Benson: Rajdev, thank you for joining our discussion today. As a long-time veteran in the corporate travel industry, particularly leading a huge travel programme of a top-notch technology firm, can you share with us your number one challenge?
Rajdev: Thank you for this wonderful opportunity. Figures don’t lie, or statistics is the biggest liar is the dilemma. For ages, we have been trained to scrutinise data and find the ghost and the gods and now it is back to perception and trust. The industry contacting mechanism has changed forever, or at least the foreseeable future. Typically, the corporate travel manager is living a three “R” model this year.
Benson: Wow, I’d love to learn more from you on this new notion. Can you elaborate more on the three “R” model? What do the Rs stand for?
Rajdev: I call it the “Rescue-Rebuild-Return” era. Let’s me explain more. Firstly, 'Rescue'. The last few quarters have been mostly getting back stranded passengers and an overdose of the phrases “duty of care”, “international charters” and “government approvals”. Now it’s time to reset the timer to zero. A word of caution though, this is no time to rest. Then there is 'Rebuild'. Let's face it, we have been building airlines and hotel contracts based on the previous baseline. With numbers to back and justify any negotiation thereof. Now, it will be different. l have made a possible template which you can use right away:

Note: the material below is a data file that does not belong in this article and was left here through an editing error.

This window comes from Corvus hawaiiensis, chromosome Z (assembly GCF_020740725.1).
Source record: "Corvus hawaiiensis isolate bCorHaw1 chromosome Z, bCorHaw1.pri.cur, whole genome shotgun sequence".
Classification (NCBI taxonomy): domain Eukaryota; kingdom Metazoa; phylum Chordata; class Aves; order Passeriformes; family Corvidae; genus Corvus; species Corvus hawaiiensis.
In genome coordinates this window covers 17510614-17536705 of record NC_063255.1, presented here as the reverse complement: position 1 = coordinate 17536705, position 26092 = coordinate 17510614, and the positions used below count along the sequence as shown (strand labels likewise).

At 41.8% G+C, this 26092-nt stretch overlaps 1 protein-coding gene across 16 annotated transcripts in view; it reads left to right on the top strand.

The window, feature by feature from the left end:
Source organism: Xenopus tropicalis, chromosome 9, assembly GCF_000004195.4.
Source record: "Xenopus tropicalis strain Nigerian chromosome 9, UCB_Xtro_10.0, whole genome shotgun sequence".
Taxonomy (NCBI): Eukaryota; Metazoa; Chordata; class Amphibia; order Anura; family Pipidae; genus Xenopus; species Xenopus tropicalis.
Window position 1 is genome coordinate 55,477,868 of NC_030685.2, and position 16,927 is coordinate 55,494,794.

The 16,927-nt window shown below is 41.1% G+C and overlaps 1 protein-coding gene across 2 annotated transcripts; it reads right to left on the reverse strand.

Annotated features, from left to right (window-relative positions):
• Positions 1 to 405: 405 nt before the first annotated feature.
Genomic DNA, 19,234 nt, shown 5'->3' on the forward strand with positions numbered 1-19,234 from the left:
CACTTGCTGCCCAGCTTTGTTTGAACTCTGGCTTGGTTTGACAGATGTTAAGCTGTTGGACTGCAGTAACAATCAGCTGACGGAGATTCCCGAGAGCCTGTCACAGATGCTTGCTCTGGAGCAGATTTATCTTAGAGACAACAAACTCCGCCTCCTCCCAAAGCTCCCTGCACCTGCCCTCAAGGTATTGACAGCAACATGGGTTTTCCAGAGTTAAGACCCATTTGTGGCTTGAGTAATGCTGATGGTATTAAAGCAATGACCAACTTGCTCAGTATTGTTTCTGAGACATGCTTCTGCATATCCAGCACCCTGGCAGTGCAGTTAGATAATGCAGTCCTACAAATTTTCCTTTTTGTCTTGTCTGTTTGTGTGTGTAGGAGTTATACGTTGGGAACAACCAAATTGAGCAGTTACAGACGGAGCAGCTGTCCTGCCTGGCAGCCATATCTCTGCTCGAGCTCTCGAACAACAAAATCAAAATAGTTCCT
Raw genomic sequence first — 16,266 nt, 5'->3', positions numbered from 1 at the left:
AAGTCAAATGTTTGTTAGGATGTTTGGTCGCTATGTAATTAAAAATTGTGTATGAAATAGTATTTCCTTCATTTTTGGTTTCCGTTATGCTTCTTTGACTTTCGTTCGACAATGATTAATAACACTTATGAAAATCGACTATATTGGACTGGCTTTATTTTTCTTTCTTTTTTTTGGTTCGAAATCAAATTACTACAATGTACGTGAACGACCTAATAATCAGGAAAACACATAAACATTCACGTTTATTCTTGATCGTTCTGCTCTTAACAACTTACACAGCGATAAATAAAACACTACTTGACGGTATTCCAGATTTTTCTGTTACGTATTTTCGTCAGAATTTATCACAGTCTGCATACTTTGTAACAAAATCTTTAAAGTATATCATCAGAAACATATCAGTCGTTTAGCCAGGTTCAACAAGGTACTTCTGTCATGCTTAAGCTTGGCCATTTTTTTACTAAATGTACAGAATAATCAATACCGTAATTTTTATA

- Predict the travel volumes: This is a gamble and your guess is as good as mine, however, I would rely on three sources:
- An estimate from the company CFO and other stakeholders & travel approvers based on their discussion with sales team and client meetings: Creating a policy with legal and HR should give you insights as who would be allowed to travel. The CFO may already have a budget in mind.
- The Traveller – The willingness and suggestions of the core 80% of your regular road warriors: Travellers will now have a lot to say about choosing the hotel and airlines. Listen to their worries, what determines their choice.
- Government mandates – This is now the most difficult to track. I had earlier written in one of my LinkedIn posts jokingly that we may require VISA experts for domestic travel, which to my horror has almost come true with the ever-changing regulations and state-level complexities.
- Industry corrections: The next step should be working with your TMC and online content providers to understand their capability to handle new travel policies and the scalability of such providers. If this is not done, you may soon face audit issues and differences with the fulfilment agencies due to lack of understanding and communication.
- Supplier’s appetite: Now that’s a big one. You should immediately try to gauge, if possible, their willingness to do business. Hotels and airlines have a fair idea about their schedule and capacity deployment for at least the next two quarters.
In the next edition, we will continue this in-depth dialogue to further elaborate “Rebuild” and to discover “Return”. Moreover, Rajdev will share his frank view on the future of corporate travel. Please stay tuned! 😊